The NHL might be on hiatus, but hockey’s problems with racism never seem to miss a shift. And Friday was an ugly day for it.
The New York Rangers did what was ostensibly a good thing, hosting a video chat with top prospect K’Andre Miller and the first 500 fans who logged in. Unfortunately, the online session became a target of “Zoombombing,” the recent trend in which trolls make their way into videoconferences and cause havoc.
In this case, the troll’s move was just posting the N-word, in all caps, repeatedly, as Miller answered fan questions. Miller never acknowledged the racist, so it was not clear if he was aware of what was happening in the chat window, but the Rangers and NHL did, hours later, issue statements condemning the incident.
“The person who committed this despicable act is in no way an NHL fan and is not welcome in the hockey community,” the league’s memorandum read.
While that’s a nice thing to want to believe, it’s also hard to believe. Maybe the person who posted the slurs was simply trying to cause trouble online, but the hockey world doesn’t get the benefit of the doubt here.
It was just this season that there was enough public backlash against Don Cherry to finally get him fired from Hockey Night In Canada.
It was only a couple of weeks after Cherry’s ouster that Bill Peters resigned — wasn’t fired, resigned — as coach of the Calgary Flames, following his admission that he used the N-word… in the locker room… to demean a player on his own team 10 years ago.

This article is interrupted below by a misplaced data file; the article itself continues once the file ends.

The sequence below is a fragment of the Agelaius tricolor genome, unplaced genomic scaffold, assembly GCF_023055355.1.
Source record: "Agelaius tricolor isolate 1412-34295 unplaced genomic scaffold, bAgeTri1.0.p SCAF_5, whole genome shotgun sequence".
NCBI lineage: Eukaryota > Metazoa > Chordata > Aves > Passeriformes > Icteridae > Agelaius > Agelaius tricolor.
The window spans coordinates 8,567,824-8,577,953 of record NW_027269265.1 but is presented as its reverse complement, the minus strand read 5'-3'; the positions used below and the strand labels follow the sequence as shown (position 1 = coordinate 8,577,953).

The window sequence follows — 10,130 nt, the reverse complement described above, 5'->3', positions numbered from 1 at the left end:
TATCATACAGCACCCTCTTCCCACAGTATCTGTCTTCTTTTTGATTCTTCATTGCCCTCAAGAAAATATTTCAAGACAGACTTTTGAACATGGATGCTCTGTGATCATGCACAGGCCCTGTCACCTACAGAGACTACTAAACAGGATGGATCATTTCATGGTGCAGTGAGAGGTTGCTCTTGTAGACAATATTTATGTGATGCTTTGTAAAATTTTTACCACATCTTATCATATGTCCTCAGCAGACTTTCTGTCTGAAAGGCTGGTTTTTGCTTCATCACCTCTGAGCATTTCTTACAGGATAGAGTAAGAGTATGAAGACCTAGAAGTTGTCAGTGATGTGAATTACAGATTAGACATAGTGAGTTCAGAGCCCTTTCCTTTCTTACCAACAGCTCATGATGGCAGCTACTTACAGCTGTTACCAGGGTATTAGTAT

It was this very year, in January, that the AHL suspended Brandon Manning, a journeyman who saw time in the NHL this season with the Edmonton Oilers, for five games for using a racial slur on the ice, directed at Ontario Reign left wing Bokondji Imama.
And when Miller joins the Rangers next season — he signed his first pro contract last month — he will be teammates with defenseman Tony DeAngelo, who was suspended twice during the 2013-14 season for violating the Ontario Hockey League’s rules about abusive language, though exactly what he said has never been made public.
“Well said by both Stromer and Troubs,” DeAngelo wrote. “We are really happy to have (Miller) as part of the Ranger family. some idiot on social media won’t make a difference!”
That may be true, but there are still plenty of idiots in hockey off social media, and the NHL needs to do more than just issue statements to get them to go away for good.